Finding a way to handle passive-aggressive behavior that doesn’t make you seem like a jerk can be tricky.
You’re probably familiar with passive-aggressive behaviour, even if you don’t recognize it for what it is. It’s rampant on social media. I’m sure you’ve seen the posts and comments on Facebook that are obviously showing hostility, albeit through the veil of a smile.
“You usually look tired in your pictures, but you look nice in this one.” Jeez, thanks, aunt Judy.
Usually, the passive-aggressive person says something with a hint of rudeness to it as a response to conflict they are avoiding. Combine that with a feeling of powerlessness and helplessness, and you have the recipe for an internal power struggle that results in passive-aggressive behaviour.
I remember one instance when I was out shopping for a sweater with a co-worker of mine who was up for the same promotion I was. After making the mistake of asking her opinion on one of my selections, she responded with, “It looks like your diet might not be working. Maybe if you try a size up you’ll be more comfortable.” Said sweetly, with a smile, of course. I’m not certain she was really concerned with my health, or my level of comfort. What was really going on was she wanted me to initiate conflict so she could release her anger and frustration.
These are verbal signs of classic passive-aggressive behaviour, but there are other ways people exhibit this as well. When someone gives you the silent treatment, is intentionally late, doesn’t do what is asked of them, or withholds intimacy, they are also being passive-aggressive.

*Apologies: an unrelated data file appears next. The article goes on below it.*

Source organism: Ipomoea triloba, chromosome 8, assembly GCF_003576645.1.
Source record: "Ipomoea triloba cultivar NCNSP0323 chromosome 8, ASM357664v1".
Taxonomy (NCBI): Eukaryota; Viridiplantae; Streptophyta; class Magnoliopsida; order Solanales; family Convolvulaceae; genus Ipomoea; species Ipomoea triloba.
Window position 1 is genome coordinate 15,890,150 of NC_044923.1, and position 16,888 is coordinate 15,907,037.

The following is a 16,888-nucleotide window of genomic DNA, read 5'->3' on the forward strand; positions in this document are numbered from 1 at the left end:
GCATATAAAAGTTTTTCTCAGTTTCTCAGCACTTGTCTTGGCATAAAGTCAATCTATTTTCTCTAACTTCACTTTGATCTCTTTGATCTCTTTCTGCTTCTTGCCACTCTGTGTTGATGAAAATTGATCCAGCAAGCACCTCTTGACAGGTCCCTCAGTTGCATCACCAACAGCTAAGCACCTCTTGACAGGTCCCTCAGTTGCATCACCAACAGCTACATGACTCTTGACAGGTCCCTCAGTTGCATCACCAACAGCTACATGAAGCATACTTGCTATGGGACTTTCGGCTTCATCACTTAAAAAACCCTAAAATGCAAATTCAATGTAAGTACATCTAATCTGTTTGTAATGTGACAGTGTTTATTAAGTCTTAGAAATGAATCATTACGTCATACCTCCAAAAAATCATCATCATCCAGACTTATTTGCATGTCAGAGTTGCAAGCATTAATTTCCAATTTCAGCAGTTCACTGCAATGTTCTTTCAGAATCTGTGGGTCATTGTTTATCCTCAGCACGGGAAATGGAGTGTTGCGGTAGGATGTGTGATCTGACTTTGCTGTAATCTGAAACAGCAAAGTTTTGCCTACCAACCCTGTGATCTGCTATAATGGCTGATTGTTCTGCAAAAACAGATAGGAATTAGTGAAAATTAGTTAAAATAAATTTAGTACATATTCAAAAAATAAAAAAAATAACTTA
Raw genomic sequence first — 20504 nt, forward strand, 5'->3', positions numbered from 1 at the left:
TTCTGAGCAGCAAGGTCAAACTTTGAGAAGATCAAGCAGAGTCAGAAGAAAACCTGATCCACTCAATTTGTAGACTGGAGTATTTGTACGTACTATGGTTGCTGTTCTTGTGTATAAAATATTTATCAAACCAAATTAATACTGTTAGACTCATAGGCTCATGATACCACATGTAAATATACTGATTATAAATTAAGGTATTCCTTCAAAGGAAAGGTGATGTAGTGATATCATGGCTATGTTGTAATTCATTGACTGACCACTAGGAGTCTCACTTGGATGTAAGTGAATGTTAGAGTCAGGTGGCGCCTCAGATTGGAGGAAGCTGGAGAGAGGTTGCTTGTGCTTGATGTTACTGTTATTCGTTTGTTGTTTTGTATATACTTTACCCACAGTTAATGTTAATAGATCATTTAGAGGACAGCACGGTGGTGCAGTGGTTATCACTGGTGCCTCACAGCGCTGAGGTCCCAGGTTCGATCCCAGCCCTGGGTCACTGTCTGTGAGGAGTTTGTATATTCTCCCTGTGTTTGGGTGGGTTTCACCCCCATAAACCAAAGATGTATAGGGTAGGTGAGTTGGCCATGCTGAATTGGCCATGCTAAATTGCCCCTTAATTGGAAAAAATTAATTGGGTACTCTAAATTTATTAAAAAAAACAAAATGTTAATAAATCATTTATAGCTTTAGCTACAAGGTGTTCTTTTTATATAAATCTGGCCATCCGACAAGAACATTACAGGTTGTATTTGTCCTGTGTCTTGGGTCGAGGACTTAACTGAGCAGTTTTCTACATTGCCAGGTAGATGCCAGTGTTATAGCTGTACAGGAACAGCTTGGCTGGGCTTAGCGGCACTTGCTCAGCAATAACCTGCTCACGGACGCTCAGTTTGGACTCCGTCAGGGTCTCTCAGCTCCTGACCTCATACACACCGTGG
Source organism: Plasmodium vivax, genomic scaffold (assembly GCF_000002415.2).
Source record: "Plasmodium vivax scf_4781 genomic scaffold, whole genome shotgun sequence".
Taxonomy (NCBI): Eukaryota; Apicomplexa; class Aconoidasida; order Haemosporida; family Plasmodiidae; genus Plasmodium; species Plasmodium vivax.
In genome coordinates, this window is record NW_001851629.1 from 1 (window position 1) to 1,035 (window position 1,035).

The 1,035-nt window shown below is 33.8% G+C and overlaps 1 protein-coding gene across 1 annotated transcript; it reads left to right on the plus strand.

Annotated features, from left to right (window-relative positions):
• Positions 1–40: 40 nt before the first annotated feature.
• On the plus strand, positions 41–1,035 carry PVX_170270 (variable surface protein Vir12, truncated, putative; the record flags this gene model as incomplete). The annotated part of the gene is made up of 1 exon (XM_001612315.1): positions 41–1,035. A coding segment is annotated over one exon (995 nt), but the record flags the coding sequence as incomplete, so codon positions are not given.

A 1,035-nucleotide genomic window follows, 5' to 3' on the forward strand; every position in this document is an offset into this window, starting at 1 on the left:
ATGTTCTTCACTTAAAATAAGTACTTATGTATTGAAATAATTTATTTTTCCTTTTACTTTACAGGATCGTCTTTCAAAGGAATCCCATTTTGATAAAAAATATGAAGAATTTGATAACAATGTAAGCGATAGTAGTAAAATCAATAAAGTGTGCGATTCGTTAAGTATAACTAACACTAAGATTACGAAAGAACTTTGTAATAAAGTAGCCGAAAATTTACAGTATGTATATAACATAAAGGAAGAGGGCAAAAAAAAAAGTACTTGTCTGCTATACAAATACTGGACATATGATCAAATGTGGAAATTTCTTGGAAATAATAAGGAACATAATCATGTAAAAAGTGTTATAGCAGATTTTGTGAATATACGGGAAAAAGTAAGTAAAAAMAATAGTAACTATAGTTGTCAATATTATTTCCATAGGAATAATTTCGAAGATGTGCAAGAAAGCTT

So how do we handle this type of frustrating behaviour without coming across like a jerk?
1. Stay focused on the current moment.
It’s easy to fall for the trap of bringing up all the other times they’ve acted like this, but don’t do it. Stay in the now.
So they said something that hurt your feelings or made you angry. Don’t contribute to the endless cycle of passive-aggressive behaviour by reliving the numerous other times they did the exact same thing.
Instead, focus on what they said in this instance and let them know how they made you feel. These people act like this because they are avoiding something. If you avoid the issue of their passive-aggressive behaviour, you’re only contributing to the cycle.
2. Use “I” instead of “you” when expressing yourself.
When we say things like “you do this” or “you make me feel this way” it comes off accusatory, and defense mode is engaged. You want to deflect aggression, not trigger it.
Use phrasing that incorporates the use of “I.” As in, “I feel hurt when things are said about my weight,” or “I prefer if remarks like that weren’t made.”
3. Make it clear that there are consequences for their actions.
You should probably expect them to deny ever doing anything wrong, or they’ll make excuses for their behaviour. Regardless of what tactics they try to deploy, stand your ground and respond accordingly.
If this is the third time you’ve invited John to join you and your friends for drinks, and he says yes but never shows up, then it’s time to instill some consequences. Kindly let John know that if you invite him in the future, and he says he will be there, then he needs to show up. Otherwise, someone else will be asked in his place, and he probably won’t be given much consideration for future gatherings.
4. Understand that not everyone is going to be approachable.
Sometimes we need to weigh the pros and cons of confronting this type of behaviour.
If you work for someone who is passive-aggressive towards you, it might not be as beneficial for you to confront them as it would be for you to approach your friend. There are pros and cons to everything we do. While it might feel great to finally tell your boss how you feel about his snotty remarks, it probably won’t serve you very well in the long run. If they use sarcasm and “thank you for your hard work,” then you can respond with a genuine “you’re welcome.” That’s about as good as it gets in those situations.
Overall, be mindful of how you speak to others and pay attention to what triggers your frustration and anger. Acknowledge how you feel and process that information in the healthiest way you can.